Zum Inhalt wechseln

Biogas can do it


Biogas has been around forever. Any natural material on earth is decomposed by microorganisms at the end of its life, resulting in biogas.
In a biogas plant, this natural process is harnessed. In the main component of the plant, the digester, millions of microorganisms thrive and brake down the supplied substrates—organic waste, manure, or energy crops. The resulting biogas is captured in the gas tight storage above the digester and channeled from there.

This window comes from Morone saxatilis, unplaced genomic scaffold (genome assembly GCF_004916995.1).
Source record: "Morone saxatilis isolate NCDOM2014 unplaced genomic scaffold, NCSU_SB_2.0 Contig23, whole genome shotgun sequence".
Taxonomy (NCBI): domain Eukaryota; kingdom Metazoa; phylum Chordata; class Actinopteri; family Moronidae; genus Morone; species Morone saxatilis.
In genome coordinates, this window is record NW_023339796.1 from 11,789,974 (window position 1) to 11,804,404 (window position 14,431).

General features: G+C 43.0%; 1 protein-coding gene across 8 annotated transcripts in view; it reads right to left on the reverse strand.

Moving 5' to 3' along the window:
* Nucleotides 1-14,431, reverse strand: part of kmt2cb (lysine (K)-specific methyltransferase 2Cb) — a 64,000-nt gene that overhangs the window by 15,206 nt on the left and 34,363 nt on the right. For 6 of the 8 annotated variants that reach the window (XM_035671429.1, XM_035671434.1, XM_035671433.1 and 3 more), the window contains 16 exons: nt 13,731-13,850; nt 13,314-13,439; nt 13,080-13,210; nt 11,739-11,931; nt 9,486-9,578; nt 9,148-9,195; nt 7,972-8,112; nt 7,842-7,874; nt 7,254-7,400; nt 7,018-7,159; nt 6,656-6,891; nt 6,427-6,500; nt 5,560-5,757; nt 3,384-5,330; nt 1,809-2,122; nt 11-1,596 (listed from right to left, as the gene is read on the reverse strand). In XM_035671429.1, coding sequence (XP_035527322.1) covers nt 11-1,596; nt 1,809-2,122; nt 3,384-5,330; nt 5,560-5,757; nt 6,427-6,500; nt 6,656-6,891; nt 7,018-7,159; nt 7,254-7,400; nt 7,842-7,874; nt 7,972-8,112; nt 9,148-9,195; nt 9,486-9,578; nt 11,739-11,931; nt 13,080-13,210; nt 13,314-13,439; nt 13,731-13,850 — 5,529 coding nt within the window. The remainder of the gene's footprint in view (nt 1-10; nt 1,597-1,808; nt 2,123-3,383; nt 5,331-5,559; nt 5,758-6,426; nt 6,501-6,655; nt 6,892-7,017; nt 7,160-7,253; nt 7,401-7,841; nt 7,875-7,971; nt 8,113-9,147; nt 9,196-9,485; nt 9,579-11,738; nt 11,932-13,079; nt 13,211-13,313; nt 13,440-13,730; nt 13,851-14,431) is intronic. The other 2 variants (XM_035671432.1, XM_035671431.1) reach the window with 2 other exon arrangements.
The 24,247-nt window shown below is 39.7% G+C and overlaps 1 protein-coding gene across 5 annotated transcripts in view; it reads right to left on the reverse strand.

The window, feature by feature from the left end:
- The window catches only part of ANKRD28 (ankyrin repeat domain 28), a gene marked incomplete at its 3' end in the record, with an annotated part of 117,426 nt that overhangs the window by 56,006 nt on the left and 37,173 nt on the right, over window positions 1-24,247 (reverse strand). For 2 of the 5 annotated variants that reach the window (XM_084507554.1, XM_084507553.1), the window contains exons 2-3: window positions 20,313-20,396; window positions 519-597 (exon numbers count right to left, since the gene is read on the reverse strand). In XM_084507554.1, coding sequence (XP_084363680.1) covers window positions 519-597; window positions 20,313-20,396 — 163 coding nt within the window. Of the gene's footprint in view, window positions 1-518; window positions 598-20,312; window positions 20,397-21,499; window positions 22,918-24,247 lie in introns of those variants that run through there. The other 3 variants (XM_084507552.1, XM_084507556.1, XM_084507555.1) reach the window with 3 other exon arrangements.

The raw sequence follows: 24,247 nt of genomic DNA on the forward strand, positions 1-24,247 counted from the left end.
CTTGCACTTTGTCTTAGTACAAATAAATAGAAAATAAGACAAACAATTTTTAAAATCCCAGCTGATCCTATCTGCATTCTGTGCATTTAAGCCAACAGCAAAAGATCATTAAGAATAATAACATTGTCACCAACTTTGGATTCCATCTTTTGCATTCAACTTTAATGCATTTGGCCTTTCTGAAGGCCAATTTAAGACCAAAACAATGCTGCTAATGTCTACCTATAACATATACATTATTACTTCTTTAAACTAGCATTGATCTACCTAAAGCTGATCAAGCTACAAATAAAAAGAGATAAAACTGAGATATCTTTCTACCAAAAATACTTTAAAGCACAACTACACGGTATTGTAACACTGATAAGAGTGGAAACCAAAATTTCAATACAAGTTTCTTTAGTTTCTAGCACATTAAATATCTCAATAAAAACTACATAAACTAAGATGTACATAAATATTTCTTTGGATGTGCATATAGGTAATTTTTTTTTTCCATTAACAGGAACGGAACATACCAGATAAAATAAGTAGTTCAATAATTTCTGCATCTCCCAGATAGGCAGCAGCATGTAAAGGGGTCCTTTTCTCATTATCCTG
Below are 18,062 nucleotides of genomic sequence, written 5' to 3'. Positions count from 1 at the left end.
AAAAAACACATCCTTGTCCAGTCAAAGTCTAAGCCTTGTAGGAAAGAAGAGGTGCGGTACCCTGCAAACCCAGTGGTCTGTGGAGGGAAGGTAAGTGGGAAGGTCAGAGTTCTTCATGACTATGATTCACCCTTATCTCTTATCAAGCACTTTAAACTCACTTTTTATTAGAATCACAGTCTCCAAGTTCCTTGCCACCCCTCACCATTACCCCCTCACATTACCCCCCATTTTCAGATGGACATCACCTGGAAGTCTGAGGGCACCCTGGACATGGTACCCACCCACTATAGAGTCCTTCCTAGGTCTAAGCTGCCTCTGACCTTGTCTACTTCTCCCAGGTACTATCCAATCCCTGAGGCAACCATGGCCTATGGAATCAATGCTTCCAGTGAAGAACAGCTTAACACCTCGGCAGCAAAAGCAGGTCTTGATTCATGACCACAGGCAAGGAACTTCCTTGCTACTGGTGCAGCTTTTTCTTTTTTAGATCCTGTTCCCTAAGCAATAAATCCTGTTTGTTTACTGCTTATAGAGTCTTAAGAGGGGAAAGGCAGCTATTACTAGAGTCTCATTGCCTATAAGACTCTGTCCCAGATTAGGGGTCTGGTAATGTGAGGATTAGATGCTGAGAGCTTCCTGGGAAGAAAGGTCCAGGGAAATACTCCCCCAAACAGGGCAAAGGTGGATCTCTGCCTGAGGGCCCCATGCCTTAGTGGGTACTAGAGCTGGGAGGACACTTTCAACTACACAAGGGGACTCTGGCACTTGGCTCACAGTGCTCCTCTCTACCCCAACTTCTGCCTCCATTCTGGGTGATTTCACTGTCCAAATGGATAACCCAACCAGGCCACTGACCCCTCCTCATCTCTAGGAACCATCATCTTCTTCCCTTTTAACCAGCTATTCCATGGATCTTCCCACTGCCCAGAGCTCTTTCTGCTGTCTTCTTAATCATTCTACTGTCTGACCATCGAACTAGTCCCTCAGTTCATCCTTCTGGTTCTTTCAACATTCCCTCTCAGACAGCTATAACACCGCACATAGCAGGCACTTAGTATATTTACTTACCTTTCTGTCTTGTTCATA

Biogas consists of 50 to 65 percent combustible methane (CH4), 35 to 50 percent carbon dioxide (CO2), as well as nitrogen, water, oxygen, and some trace amounts of hydrogen sulfide. It can be used to generate electricity, heat, or fuel.
The leftover digestate can be effectively used as fertilizer in agriculture or horticulture, supporting the growth of new energy crops.

A perfect cycle.